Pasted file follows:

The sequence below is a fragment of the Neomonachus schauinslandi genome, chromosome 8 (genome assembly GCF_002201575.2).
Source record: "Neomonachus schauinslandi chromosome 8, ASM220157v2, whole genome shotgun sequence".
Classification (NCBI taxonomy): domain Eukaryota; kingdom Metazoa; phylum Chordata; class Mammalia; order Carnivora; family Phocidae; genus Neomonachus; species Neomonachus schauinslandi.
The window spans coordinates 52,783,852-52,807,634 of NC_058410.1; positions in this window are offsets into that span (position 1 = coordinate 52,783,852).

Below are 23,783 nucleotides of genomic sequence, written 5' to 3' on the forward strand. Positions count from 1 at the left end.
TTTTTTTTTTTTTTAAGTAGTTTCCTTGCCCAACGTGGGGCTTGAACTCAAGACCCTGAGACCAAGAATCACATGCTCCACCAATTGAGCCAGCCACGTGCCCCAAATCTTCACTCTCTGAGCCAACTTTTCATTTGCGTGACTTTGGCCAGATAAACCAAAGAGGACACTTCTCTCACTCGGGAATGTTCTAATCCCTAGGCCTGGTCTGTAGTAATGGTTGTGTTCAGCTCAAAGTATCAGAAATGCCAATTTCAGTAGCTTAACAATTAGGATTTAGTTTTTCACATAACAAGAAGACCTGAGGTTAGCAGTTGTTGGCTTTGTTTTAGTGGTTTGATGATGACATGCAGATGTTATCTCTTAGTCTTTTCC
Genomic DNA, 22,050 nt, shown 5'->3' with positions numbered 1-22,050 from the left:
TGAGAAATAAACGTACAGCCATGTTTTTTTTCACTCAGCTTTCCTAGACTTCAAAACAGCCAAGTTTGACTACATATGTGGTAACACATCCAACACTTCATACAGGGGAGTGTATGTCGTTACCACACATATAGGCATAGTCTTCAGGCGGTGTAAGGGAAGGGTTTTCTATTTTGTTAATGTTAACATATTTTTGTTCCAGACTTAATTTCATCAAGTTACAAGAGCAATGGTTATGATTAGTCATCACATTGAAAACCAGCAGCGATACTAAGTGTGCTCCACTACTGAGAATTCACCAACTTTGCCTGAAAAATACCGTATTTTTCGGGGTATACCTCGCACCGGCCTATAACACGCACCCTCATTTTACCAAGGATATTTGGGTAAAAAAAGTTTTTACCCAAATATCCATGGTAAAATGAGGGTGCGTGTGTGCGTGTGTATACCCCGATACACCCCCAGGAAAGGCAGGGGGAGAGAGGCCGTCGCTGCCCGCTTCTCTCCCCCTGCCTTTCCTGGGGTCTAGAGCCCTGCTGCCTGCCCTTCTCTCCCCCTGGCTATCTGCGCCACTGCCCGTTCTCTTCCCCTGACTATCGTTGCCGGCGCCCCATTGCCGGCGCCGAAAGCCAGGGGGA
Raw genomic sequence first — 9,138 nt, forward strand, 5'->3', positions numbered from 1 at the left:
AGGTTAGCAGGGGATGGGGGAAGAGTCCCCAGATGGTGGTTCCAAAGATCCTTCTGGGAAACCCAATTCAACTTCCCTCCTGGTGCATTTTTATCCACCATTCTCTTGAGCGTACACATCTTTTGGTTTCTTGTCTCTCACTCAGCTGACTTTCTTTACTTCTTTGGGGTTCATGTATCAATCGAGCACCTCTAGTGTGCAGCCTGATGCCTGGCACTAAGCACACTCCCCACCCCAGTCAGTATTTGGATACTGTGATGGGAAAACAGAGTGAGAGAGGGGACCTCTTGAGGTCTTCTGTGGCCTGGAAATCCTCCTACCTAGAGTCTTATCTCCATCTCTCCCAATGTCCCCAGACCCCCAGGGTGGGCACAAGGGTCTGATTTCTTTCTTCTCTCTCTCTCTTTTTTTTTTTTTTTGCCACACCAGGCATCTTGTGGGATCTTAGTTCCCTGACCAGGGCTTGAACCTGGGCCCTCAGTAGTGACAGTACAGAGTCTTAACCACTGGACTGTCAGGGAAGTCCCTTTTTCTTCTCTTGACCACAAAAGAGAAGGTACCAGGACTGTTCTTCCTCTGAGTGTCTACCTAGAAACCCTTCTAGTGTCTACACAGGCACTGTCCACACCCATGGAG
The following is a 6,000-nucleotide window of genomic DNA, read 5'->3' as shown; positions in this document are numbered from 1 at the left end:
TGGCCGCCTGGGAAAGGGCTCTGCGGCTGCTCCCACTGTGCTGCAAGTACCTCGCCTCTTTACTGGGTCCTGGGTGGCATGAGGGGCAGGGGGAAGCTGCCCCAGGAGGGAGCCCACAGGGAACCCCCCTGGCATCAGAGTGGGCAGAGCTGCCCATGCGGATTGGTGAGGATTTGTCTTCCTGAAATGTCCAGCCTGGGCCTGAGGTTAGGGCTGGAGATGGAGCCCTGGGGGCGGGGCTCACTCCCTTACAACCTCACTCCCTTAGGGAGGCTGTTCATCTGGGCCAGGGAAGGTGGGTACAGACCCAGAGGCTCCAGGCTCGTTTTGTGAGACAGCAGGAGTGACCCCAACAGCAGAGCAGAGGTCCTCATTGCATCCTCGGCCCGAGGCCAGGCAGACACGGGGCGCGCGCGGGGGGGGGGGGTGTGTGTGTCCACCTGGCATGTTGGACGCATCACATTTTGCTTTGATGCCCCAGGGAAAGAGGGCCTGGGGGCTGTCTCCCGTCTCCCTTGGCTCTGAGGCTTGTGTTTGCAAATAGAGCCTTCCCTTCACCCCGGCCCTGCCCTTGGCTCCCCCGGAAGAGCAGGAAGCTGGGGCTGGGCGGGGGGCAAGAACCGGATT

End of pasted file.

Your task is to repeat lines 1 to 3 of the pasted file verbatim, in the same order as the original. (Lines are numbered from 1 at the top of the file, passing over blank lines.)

The sequence below is a fragment of the Neomonachus schauinslandi genome, chromosome 8 (genome assembly GCF_002201575.2).
Source record: "Neomonachus schauinslandi chromosome 8, ASM220157v2, whole genome shotgun sequence".
Classification (NCBI taxonomy): domain Eukaryota; kingdom Metazoa; phylum Chordata; class Mammalia; order Carnivora; family Phocidae; genus Neomonachus; species Neomonachus schauinslandi.